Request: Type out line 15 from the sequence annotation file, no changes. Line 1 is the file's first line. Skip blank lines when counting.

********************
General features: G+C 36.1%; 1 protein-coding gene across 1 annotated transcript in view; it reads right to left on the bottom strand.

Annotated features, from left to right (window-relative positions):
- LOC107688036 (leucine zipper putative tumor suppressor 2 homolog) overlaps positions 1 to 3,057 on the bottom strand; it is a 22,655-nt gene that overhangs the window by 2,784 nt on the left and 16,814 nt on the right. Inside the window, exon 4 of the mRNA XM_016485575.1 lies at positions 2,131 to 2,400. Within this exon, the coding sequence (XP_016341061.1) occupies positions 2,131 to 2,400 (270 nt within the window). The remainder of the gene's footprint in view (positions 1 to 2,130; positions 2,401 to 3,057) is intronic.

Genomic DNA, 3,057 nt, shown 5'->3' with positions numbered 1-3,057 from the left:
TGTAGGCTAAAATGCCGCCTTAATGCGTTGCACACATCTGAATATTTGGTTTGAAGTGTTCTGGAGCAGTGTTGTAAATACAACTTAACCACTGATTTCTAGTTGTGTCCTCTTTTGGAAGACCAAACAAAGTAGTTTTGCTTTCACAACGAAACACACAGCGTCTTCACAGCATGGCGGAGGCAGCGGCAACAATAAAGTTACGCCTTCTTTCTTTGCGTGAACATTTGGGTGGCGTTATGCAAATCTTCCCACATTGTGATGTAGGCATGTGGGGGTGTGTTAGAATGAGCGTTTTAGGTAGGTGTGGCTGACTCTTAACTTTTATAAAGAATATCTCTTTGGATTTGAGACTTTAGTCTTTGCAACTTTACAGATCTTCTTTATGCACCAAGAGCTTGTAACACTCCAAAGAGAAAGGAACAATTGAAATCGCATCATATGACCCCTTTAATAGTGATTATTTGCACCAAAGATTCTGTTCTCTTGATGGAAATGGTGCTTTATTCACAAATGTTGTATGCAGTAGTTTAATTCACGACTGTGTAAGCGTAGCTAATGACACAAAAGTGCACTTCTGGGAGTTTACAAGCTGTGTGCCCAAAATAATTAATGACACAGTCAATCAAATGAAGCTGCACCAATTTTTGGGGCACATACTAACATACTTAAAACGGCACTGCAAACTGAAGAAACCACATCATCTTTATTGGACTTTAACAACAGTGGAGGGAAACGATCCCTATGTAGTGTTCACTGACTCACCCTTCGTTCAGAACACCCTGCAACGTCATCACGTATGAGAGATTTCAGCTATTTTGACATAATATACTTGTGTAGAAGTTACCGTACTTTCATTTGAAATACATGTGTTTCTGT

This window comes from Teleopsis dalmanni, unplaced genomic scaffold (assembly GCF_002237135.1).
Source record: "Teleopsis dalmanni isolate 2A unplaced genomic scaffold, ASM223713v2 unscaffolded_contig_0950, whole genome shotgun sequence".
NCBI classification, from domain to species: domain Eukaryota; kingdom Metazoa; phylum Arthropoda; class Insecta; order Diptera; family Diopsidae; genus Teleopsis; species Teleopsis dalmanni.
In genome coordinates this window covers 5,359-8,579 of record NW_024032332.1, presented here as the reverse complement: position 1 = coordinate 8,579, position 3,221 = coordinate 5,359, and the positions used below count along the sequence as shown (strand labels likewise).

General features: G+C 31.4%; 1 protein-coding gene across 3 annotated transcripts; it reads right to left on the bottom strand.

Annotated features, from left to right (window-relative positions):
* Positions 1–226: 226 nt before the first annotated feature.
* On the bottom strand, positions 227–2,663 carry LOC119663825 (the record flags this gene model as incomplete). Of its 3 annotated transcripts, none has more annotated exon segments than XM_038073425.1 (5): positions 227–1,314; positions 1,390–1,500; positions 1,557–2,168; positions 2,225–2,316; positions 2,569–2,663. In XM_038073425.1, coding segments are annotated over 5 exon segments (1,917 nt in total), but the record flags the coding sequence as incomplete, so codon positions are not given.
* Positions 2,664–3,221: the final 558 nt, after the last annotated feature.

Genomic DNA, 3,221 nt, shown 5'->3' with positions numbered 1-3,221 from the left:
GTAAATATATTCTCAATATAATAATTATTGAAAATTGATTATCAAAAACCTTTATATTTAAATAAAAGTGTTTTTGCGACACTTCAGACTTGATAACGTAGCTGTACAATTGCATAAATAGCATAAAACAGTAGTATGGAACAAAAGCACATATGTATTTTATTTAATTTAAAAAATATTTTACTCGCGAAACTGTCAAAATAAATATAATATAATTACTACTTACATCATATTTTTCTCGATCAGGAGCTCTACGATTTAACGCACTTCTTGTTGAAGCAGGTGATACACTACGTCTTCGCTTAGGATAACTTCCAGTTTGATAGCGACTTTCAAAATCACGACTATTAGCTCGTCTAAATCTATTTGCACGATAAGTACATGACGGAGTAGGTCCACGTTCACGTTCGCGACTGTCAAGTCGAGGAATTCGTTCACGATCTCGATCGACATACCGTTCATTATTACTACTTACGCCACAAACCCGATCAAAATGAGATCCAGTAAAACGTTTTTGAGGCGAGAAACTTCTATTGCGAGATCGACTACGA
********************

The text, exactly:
Genomic DNA, 3,221 nt, shown 5'->3' with positions numbered 1-3,221 from the left: